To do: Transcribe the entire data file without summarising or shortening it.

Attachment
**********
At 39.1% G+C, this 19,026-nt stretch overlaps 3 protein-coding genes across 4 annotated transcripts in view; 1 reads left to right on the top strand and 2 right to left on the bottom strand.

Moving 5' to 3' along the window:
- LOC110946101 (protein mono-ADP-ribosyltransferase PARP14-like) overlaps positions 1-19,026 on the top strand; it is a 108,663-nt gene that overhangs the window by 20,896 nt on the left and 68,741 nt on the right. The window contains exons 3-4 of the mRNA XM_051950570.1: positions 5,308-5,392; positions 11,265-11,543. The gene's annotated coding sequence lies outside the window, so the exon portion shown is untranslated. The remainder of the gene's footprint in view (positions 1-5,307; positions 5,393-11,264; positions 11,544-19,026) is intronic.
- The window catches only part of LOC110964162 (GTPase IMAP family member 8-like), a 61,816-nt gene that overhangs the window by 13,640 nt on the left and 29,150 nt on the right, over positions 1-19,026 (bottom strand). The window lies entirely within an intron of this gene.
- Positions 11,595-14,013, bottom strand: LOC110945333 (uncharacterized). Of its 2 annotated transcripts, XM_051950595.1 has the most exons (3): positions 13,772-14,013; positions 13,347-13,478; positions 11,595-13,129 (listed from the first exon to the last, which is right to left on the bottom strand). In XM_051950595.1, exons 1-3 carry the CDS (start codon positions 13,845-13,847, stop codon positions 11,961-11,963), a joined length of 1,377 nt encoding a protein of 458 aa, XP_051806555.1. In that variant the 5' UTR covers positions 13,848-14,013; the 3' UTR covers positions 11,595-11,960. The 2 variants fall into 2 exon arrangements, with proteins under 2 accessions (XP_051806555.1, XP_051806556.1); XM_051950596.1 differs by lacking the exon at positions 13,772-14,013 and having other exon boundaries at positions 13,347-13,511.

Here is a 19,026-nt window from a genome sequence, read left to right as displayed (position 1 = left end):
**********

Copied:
At 39.1% G+C, this 19,026-nt stretch overlaps 3 protein-coding genes across 4 annotated transcripts in view; 1 reads left to right on the top strand and 2 right to left on the bottom strand.

Moving 5' to 3' along the window:
- LOC110946101 (protein mono-ADP-ribosyltransferase PARP14-like) overlaps positions 1-19,026 on the top strand; it is a 108,663-nt gene that overhangs the window by 20,896 nt on the left and 68,741 nt on the right. The window contains exons 3-4 of the mRNA XM_051950570.1: positions 5,308-5,392; positions 11,265-11,543. The gene's annotated coding sequence lies outside the window, so the exon portion shown is untranslated. The remainder of the gene's footprint in view (positions 1-5,307; positions 5,393-11,264; positions 11,544-19,026) is intronic.
- The window catches only part of LOC110964162 (GTPase IMAP family member 8-like), a 61,816-nt gene that overhangs the window by 13,640 nt on the left and 29,150 nt on the right, over positions 1-19,026 (bottom strand). The window lies entirely within an intron of this gene.
- Positions 11,595-14,013, bottom strand: LOC110945333 (uncharacterized). Of its 2 annotated transcripts, XM_051950595.1 has the most exons (3): positions 13,772-14,013; positions 13,347-13,478; positions 11,595-13,129 (listed from the first exon to the last, which is right to left on the bottom strand). In XM_051950595.1, exons 1-3 carry the CDS (start codon positions 13,845-13,847, stop codon positions 11,961-11,963), a joined length of 1,377 nt encoding a protein of 458 aa, XP_051806555.1. In that variant the 5' UTR covers positions 13,848-14,013; the 3' UTR covers positions 11,595-11,960. The 2 variants fall into 2 exon arrangements, with proteins under 2 accessions (XP_051806555.1, XP_051806556.1); XM_051950596.1 differs by lacking the exon at positions 13,772-14,013 and having other exon boundaries at positions 13,347-13,511.

Here is a 19,026-nt window from a genome sequence, read left to right as displayed (position 1 = left end):